• Fri
  • Apr 18, 2014
  • Updated: 9:35am
PUBLISHED : Thursday, 09 January, 2014, 11:51pm
UPDATED : Friday, 10 January, 2014, 8:37am

All is not what it seems when it comes to China's trade figures

If double-counting in transshipments and over-invoicing are stripped out of the calculations, US remains a bigger trading power than China

China's trade figures for December are not out yet, but already the local media is trumpeting that the country is the world's greatest trading power, with the United States beaten into second place for the second consecutive year.

Look at the raw numbers, and China's achievement appears truly impressive, especially considering that its economy is only about half the size of America's.

According to customs data, over the 12 months to November, China's gross trade with the rest of the world - exports plus imports - was worth a mighty US$4.1 trillion.

In contrast, the US could only manage a shade less than US$3.9 trillion. Hooray, China is No1.

Unfortunately, however, there are a few problems with China's claim of primacy; so many, in fact, that it is hard to know where to start.

When Beijing releases China’s trade figures, take them with a hefty pinch of salt

First, let's ignore the inconvenient truth that the biggest trading economy in the world is neither China nor the US, but actually the euro zone, whose goods trade with the rest of the world over the 12 months to October - the latest month for which figures are available - came to US$4.8 trillion.

Let's ignore another awkward problem, too. If you look not at the raw numbers for goods trade but instead at balance of payments data combining the trade in both goods and services, a different picture emerges.

According to this measure, in the first half of last year, China's trade with the rest of the world came to US$2.2 trillion. Over the same period, the US notched up a thumping US$2.5 trillion. So if you include services, the US is still on top.

Still, we're ignoring that and looking only at the bald numbers for goods trade.

Alas, things here are not quite what they seem either.

For one thing, many of the shipments that show up in mainland China's customs figures aren't really foreign trade at all. They are cargoes of goods transported from one mainland port to another through Hong Kong.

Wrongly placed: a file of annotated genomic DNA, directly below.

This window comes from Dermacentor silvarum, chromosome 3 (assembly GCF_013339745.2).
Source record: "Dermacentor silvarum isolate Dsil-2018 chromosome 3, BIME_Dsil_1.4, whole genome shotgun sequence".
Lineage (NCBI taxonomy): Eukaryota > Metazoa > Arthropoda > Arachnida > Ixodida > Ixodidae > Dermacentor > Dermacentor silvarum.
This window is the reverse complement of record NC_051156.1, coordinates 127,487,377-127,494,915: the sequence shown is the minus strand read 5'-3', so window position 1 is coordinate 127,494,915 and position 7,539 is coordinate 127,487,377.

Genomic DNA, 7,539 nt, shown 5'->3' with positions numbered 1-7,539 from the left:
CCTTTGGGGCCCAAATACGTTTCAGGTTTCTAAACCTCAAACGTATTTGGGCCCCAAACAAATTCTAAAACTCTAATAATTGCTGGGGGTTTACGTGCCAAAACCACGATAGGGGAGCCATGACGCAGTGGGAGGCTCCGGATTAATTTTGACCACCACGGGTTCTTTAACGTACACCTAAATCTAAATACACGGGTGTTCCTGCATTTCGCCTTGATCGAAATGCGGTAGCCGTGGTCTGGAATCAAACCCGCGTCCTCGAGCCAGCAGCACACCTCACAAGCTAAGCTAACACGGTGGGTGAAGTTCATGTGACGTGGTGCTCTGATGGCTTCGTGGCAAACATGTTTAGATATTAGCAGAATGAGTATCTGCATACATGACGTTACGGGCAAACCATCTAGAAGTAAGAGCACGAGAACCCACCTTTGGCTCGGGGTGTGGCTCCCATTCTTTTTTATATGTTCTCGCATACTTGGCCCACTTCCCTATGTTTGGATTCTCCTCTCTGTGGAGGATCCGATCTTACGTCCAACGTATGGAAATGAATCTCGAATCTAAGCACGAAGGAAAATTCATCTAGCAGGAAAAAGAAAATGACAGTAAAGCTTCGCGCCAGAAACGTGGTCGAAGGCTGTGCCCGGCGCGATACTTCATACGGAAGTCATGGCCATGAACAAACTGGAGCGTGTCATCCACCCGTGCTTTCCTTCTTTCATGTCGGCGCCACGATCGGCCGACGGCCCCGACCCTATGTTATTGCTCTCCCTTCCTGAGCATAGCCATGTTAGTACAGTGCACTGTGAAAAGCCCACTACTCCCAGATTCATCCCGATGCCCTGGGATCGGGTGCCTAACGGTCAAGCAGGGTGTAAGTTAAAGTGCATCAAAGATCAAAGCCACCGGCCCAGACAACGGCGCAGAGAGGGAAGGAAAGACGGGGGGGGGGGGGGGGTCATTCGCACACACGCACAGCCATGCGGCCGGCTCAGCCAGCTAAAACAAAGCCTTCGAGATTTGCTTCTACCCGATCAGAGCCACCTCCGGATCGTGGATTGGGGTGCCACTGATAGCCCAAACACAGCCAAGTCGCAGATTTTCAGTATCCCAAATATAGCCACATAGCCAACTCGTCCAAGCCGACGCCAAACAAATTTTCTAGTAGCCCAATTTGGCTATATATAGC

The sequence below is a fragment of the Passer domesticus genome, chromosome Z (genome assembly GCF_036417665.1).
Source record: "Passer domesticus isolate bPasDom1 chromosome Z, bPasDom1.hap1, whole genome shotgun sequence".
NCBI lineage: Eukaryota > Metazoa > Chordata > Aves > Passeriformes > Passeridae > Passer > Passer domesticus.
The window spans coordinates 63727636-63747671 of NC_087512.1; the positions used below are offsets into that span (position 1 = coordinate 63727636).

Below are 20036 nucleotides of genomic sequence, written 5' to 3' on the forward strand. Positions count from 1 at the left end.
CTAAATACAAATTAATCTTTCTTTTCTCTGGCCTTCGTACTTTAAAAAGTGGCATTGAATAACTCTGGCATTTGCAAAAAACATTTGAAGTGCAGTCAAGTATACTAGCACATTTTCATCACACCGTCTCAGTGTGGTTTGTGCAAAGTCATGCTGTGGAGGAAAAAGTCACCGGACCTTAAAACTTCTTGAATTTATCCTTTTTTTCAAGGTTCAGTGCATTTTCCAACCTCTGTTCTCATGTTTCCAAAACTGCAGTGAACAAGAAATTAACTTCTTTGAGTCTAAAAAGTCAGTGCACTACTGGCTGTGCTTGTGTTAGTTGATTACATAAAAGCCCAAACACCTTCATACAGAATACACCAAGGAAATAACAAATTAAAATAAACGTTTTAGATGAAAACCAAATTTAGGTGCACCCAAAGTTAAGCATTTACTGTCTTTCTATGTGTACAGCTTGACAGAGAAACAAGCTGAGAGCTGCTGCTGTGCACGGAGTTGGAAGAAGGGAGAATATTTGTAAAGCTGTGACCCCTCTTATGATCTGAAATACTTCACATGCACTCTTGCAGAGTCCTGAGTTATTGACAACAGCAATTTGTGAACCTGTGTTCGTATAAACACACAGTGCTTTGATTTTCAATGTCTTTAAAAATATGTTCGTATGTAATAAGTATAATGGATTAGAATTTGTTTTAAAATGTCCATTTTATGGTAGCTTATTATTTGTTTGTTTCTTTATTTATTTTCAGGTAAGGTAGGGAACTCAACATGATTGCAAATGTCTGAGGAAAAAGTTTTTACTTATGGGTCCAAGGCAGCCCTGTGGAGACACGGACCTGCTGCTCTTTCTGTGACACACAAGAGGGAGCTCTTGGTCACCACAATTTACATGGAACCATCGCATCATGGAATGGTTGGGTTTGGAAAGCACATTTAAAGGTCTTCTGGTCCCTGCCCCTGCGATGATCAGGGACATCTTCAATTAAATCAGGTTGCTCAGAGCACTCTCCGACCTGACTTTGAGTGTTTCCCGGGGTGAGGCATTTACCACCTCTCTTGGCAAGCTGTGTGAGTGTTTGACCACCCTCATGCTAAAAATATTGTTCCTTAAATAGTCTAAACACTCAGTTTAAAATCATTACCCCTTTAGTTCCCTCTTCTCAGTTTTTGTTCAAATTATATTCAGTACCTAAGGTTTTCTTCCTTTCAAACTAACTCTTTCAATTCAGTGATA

Over the 12 months to November, these transshipments were worth US$158 billion. Allow for double-counting - on the way out and going back in - and these amount to 7.5 per cent of China's headline trade. Strip them out of the customs data, and China's international goods trade slips to US$3.8 trillion, behind the US figure.

We can't stop there though. China's trade figures are also exaggerated because exporters habitually over-invoice their shipments in order to channel foreign hot money into the country's financial system in contravention of Beijing's controls on capital flows.

According to a report published this week by Washington lobby group Global Financial Integrity, China's exports in the first quarter of last year were over-invoiced by a hefty US$54 billion.

Adjust the headline figures to allow for this chicanery, and China's foreign trade falls further to about US$3.6 trillion.

But even that doesn't give us a representative picture because what really counts is not how much stuff you ship, but the economic benefit you gain from those shipments.

So many of China's exports consist of high-value components manufactured elsewhere that, according to the Organisation for Economic Co-operation and Development, only 67 per cent of its gross exports actually consist of value added in the country itself. The comparable figure for the US is 89 per cent (see the chart).

Try to allow for this, and China's goods trade with the rest of the world drops in value to about US$3 trillion. The value of US trade comes to about US$3.7 trillion.